When President Obama announced that U.S. special forces had helicoptered into Pakistan, broken into a secret compound an hour from the capital, and killed Osama bin Laden, celebrations broke out all across America.
The man who plotted the mass murder of 3,000 of us had at last received his just reward. College students ran to the White House to chant “USA! USA!”
Even if one believes that rejoicing at executions of murderers is unseemly for a Christian people, the demands of justice had been met. The world is a better place without bin Laden, who was developing plans to blow up U.S. passenger trains on the 10th anniversary of 9/11.
Yet, in Pakistan and across the Middle East, even in London, some came out to praise the “martyr” and threaten revenge.
In a way, this is the more interesting phenomenon. Why would people, who must believe themselves righteous and moral, keen and wail at the death of a monster who did what bin Laden had done?
Though Osama’s time was past—only 18 percent of the Arab world held a favorable view of him at his death—he was once among the most admired figures in the Islamic world.
In 2003, in Jordan, 56 percent of the pubic voiced confidence in Osama. In 2005, in Pakistan, 52 percent agreed. In July 2009, after Obama’s Cairo speech to the Muslim world, 22 percent of Palestinians said the U.S. president inspired confidence; 52 percent said Osama bin Laden did.
How to explain this? Do Arabs and Muslims approve of mass murder of innocent civilians? Why did so many find so much to admire in a man who planned the atrocities of 9/11?
In one man’s judgment, Osama was admired because he alone in the Arab world had the astonishing audacity to stand up and smash a fist into the face of the world’s last superpower, which had become one of the most resented powers in the Middle East. He was applauded because he had struck the most savage blow dealt America since British troops burned the Capitol and White House in 1814.
In short, the awe and admiration accorded bin Laden in the first half of the last decade were directly proportional to the depth of Arab and Muslim resentment and rage at the United States.
He was admired—for the enemy he hated and had attacked.
Nor is this unusual.
Why does Mao Zedong, who murdered 10 times as many Chinese as Japan in World War II, lie in honor in a crystal sarcophagus in Tiananmen Square? Because Mao is still seen to have “liberated” China from a century of rule by hated Japanese and Western imperial powers and their lackeys.
Why was Saigon renamed for Ho Chi Minh? Why do his remains rest in honor in Hanoi? Because “Uncle Ho” is seen by his people as having driven out the Japanese, French, and Americans and united all Vietnamese in a national home.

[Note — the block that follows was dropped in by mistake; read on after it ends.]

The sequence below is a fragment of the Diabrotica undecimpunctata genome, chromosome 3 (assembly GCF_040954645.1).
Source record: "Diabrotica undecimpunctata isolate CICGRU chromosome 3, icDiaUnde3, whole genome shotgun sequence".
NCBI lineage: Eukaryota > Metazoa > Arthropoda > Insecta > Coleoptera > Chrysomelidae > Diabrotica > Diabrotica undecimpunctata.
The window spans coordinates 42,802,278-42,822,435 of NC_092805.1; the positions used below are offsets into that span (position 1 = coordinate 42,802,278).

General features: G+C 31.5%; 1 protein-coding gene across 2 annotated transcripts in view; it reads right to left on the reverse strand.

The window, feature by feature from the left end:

Even Fidel Castro, who brought the most successful country in Latin America down close to the level of Haiti, still has admirers inside and outside Cuba. Why? Because he defied the “Yanquis” and threw them out, along with their quisling, Fulgencio Batista.
Like Mao, Ho, and Castro, Osama tapped into the most powerful current of the age: ethnic nationalism, the desire of peoples to be rid of foreign rule and any oppressive foreign presence, and to put up against a wall all indigenous traitors who do the foreigners’ will.
Lest we forget, Osama was once an ally of Ronald Reagan’s America. We provided the Stingers, and he provided the money for the Afghan mujaheddin to administer the deathblow to the Soviet Empire.
Some yet argue that Osama and al-Qaeda attacked us because they hate our freedoms. Why, then, did they fight the Russians? Did they hate the freedoms enjoyed by Soviet citizens in Leonid Brezhnev’s time?
In his 1998 declaration of war, Osama gave three reasons. Americans, he said, had deployed their infidel troops on sacred Saudi soil. Americans were strangling a crushed Iraqi people with murderous sanctions. Americans were enabling Zionists to oppress and rob Palestinian Arabs of their lands.
Osama plugged his personal war into the anti-American currents running in the region. It was whom he was fighting against, us, not the new caliphate he claimed to be fighting for, a utopian absurdity, that caused scores of millions to admire him, even if many were horrified by his methods.
It was when al-Qaeda took to killing Arabs and Muslims that Osama lost the prestige he once had.
Osama is dead and gone. But the ideas he tapped into—the desire of Arab peoples to break free, to reclaim their sovereignty, to restore their past greatness, to be rid of the foreigner and his lackeys—are also the motivating ideas of the Arab Spring.
And as Victor Hugo reminded us, “Greater than the tread of mighty armies is an idea whose time has come.”
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